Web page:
Man accused of violent attack on flight to Boston facing new charge, possible life sentence

If convicted, Francisco Severo Torres could face life in prison

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The man accused of a violent outburst on a Boston-bound flight in March in which he tried to open a plane door and stab a flight attendant in the neck has been indicted by a federal grand jury.

Francisco Severo Torres, 33, of Leominster, Massachusetts, was indicted on one count of interference and attempted interference with flight crew members and attendants using a dangerous weapon, the U.S. Attorney's Office said.



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According to court documents, Torres was a passenger aboard a United Airlines flight from Los Angeles to Boston, when about 45 minutes before landing, the flight crew received an alarm in the cockpit that a starboard side door located between the first class and coach sections of the plane had been disarmed. Upon inspection, a flight attendant found that the door's locking handle had been moved out of the fully locked position and that the emergency slide arming lever had been moved to the disarmed position. The flight attendant secured the door and emergency slide and then reported it to the captain.

In subsequent discussions, another flight attendant said he had seen Torres near the door and believed he had tampered with it. A flight attendant then confronted Torres about tampering with the door, and he replied by asking if there were cameras showing that he had done it. Based on that interaction, the flight attendant told the captain they believed Torres posed a threat to the aircraft and that the captain needed to land the aircraft as soon as possible.

Shortly afterward, prosecutors said Torres got out of his seat and approached the starboard side door, where two flight attendants were standing in the aisle. One of them saw Torres mouthing something that he could not hear. Video taken by a passenger showed Torres yelling at points that he would "kill every man on this plane" and "I'm taking over this plane." He then allegedly thrust toward one of the flight attendants in a stabbing motion with a broken metal spoon, striking the flight attendant three times in the neck. Passengers then tackled Torres and he was restrained with help from the flight crew.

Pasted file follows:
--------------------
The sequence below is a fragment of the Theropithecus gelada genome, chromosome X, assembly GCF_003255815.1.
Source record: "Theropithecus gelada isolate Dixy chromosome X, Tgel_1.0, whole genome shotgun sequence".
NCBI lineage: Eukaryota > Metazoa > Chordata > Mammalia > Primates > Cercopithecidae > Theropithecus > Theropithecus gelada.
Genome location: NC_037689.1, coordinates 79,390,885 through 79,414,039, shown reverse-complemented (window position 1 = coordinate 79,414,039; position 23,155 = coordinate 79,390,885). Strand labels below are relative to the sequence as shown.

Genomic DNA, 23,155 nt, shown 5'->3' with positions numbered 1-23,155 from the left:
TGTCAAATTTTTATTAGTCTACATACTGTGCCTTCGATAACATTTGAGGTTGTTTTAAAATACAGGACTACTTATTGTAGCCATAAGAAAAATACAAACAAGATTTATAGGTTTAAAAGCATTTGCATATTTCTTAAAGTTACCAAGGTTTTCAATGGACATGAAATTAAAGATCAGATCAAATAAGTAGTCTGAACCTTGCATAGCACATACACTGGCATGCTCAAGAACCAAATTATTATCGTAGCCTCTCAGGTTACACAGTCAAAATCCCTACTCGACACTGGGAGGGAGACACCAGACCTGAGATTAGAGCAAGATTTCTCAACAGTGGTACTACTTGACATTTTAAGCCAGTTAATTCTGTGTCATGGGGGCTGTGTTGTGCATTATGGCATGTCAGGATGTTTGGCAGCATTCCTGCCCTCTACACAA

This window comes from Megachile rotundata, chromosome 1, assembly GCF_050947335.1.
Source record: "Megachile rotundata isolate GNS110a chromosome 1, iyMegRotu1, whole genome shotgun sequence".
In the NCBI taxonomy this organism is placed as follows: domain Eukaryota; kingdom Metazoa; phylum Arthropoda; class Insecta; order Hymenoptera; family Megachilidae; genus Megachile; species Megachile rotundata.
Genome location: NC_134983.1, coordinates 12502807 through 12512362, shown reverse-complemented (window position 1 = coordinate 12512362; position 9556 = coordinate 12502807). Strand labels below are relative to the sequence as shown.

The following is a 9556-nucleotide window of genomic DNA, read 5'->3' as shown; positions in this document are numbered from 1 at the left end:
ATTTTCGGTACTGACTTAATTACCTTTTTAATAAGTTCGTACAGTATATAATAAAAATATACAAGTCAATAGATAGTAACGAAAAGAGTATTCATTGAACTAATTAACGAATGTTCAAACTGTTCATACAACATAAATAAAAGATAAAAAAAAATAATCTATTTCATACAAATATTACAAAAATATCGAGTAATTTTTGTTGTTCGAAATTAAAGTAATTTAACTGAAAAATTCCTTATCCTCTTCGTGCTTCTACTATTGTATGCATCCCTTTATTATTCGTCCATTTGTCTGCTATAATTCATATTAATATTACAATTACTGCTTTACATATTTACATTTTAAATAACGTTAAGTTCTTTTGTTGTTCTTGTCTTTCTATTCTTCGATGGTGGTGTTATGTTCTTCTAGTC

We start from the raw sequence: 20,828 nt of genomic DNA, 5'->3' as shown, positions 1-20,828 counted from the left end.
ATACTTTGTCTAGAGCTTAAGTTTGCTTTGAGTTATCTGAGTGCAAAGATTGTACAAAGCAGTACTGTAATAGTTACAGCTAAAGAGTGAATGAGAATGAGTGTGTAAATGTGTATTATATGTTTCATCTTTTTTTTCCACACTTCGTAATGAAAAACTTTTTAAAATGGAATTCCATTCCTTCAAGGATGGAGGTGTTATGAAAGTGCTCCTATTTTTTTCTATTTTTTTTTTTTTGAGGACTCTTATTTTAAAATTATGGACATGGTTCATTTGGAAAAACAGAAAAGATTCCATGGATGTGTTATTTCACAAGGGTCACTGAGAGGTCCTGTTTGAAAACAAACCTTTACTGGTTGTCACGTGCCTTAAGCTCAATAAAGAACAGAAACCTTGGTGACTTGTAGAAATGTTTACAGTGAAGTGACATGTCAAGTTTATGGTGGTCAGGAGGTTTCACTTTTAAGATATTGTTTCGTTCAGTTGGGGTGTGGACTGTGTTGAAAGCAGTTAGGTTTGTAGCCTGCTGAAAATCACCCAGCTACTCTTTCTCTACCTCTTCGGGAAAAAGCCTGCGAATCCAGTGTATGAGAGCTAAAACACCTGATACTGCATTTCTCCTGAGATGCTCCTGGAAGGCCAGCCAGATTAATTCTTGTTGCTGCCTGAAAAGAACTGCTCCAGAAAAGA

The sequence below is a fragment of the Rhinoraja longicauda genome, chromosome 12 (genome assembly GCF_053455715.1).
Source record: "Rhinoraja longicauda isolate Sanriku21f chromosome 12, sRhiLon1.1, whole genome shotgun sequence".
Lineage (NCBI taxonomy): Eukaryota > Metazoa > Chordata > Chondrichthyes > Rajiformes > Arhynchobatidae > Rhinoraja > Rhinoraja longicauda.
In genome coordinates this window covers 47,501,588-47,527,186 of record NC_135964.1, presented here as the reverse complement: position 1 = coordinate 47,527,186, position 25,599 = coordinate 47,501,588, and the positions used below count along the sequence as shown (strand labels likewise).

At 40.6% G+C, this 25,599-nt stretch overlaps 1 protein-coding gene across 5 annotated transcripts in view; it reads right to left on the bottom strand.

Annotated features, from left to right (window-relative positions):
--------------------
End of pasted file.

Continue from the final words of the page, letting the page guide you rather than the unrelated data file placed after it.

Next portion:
Torres was immediately taken into custody when the flight landed in Boston.

Jeff Neil was sitting in the row right behind Francisco Torres on the Los Angeles to Boston flight Sunday night.

During subsequent interviews, prosecutors said passengers who were aboard the flight reported that Torres asked a fellow passenger where on the safety card it showed where the door handle was located during the flight attendant's safety briefing prior to takeoff, and that Torres was seen pacing in a galley before attacking the flight attendant.

Passenger Lisa Olsen, who captured video of Torres shouting threatening language, recalled that he "was saying that he was Balthazar, that his father was Dracula, he was going to kill all the men on the plane. There was going to be a blood bath. He was asking where Homeland Security was.”

Prosecutors said the charge of interference and attempted interference with flight crew members and attendants using a dangerous weapon provides for a sentence of up to life in prison, up to five years of supervised release and a fine of up to $250,000.

Torres had initially been charged following his arrest on March 5 at Boston Logan International Airport.

Prosecutors said 33-year-old Francisco Severo Torres has a history of violence and mental health issues, including a recent one at a barbershop in Leominster.

During a hearing in July, a federal judge found that he was not competent to stand trial. He was ordered hospitalized for up to four months to determine if he would eventually have the capacity for the case to forward.

Torres "is presently suffering from a mental disease or defect rendering him mentally incompetent to the extent that he is unable to understand the nature and consequences of the proceedings against him or to assist properly in his defense," Judge Judith Gail Dein wrote in her order, citing a forensic examination, statements from lawyers and how Torres acted at the competency hearing.

Torres has a history of mental health issues, including making threats to his mother, prosecutor Elianna Nuzum said in court, asking for the mental health evaluation. He also used similar rhetoric to what passengers heard at a Leominster barber shop a few weeks before the flight, prompting police to respond.

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